Alternatively, hackers may deliver malicious input by encoding it into a CD or a song file, which may "live" on an iPod or other MP3 player, or by installing software that attacks the car's media system when it connects to the Internet.
Currently, the Internet is only a hypothetical vulnerability, however, says Roesner. "In the case of the car that we examined, we used the malicious file on a CD to exploit a vulnerability in the radio."
"In our research, we showed that attackers with access to the car's network can completely control most of the car's computerized components," she says. This could allow an attacker to sabotage an automobile -- disable the brakes or lights, for instance. "But we also showed that attackers could use such exploits to perform espionage," Roesner explains. Examples include the ability to extract potentially sensitive GPS data from a system and send it outside of the vehicle to an attacker. Also, a car could be stolen if the hacker can override the car's computerized theft detection/prevention system.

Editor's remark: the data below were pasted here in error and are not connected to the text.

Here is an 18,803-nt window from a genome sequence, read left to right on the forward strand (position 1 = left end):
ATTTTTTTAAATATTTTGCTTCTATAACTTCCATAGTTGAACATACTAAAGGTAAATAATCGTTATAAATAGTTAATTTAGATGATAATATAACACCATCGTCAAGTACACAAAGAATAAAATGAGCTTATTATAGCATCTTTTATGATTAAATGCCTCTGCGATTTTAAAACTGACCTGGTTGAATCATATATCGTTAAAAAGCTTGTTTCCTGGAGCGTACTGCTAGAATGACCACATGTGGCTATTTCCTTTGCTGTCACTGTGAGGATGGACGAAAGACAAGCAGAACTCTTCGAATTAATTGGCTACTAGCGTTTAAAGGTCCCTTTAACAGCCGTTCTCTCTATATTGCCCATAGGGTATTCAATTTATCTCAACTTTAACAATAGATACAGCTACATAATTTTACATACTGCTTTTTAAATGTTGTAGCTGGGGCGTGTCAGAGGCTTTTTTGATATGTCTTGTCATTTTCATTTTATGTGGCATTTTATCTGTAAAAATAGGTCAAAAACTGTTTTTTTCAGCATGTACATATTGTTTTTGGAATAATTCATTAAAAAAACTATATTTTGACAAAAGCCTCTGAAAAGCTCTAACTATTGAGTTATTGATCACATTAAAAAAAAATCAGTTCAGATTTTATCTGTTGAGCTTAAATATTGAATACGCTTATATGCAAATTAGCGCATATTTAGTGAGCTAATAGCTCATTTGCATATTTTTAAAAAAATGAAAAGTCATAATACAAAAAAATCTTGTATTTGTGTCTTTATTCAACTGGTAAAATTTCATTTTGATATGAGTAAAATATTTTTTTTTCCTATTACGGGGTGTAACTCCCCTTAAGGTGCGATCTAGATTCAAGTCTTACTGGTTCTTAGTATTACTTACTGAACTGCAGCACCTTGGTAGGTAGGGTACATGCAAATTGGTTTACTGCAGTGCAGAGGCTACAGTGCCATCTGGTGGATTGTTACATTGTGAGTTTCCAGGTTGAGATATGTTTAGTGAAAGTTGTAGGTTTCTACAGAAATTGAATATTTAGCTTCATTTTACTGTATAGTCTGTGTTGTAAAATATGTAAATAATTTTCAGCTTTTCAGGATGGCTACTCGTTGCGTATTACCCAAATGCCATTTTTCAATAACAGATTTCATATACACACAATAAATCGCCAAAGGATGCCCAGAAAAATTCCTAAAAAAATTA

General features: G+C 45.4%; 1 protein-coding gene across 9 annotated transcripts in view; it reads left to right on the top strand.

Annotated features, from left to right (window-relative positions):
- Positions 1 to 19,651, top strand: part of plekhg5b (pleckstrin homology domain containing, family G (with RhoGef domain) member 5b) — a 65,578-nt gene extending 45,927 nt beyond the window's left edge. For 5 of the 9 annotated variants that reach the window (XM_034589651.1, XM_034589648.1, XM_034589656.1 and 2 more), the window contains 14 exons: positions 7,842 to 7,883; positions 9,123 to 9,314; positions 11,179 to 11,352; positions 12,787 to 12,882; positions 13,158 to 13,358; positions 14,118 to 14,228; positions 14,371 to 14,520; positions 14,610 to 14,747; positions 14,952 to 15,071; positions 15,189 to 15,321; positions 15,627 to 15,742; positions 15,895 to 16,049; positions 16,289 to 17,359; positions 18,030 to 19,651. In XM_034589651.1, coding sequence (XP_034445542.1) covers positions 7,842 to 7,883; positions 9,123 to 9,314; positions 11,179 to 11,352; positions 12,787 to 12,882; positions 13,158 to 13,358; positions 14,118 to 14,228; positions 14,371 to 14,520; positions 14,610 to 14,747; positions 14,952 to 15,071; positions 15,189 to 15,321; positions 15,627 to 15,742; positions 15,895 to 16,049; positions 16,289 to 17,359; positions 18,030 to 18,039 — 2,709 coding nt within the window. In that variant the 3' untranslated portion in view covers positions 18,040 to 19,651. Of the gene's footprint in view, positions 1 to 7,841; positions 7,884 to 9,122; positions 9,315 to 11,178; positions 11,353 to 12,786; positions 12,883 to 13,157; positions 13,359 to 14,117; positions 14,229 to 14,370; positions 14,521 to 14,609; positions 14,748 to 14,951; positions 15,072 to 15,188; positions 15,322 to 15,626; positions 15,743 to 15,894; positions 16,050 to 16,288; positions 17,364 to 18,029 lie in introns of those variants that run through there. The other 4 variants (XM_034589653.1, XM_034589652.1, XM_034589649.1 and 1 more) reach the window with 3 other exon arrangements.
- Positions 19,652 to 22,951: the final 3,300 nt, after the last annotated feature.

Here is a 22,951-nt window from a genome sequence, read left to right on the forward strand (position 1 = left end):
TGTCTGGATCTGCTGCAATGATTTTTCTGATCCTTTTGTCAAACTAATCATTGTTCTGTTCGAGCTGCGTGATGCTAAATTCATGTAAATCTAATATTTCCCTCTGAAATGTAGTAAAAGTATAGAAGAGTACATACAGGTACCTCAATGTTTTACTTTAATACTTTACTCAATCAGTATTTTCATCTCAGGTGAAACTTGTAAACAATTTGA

Automobiles most at risk include those with more components under computer control and without manual overrides, and those that are more connected to the outside world via the Internet or wirelessly, says Roesner.
Law enforcement fleet concerns
A security attack on a law enforcement fleet, in particular, may risk the lives of police officers as well as the general public. This issue raises concern at the Arizona Department of Public Safety, which in June fell victim to hackers who downloaded and released hundreds of law enforcement files on the Internet to protest a newly passed law they perceived as racist.
Hackers infiltrated accounts of Arizona law enforcement personnel and email accounts of the Arizona Legislature in a separate attack, posting items such as credit card information, photos, emails and documents including a master list of passwords and names and addresses of other police officers throughout the state of Arizona, according to Stacey Dillon, president of Public Safety Authority Media.
Extrapolating from there, she says, "If the hackers had accessed our fleets by, say hijacking our GPS system, it could present a lot of officer safety issues." In that scenario, police couldn't send backup units to the correct location if the GPS were compromised.
One safety check already in place: If a patrol car is idle or is stopped for 45 minutes to an hour, "an automatic signal is sent to our dispatchers and they're told to check on it," says Dillon.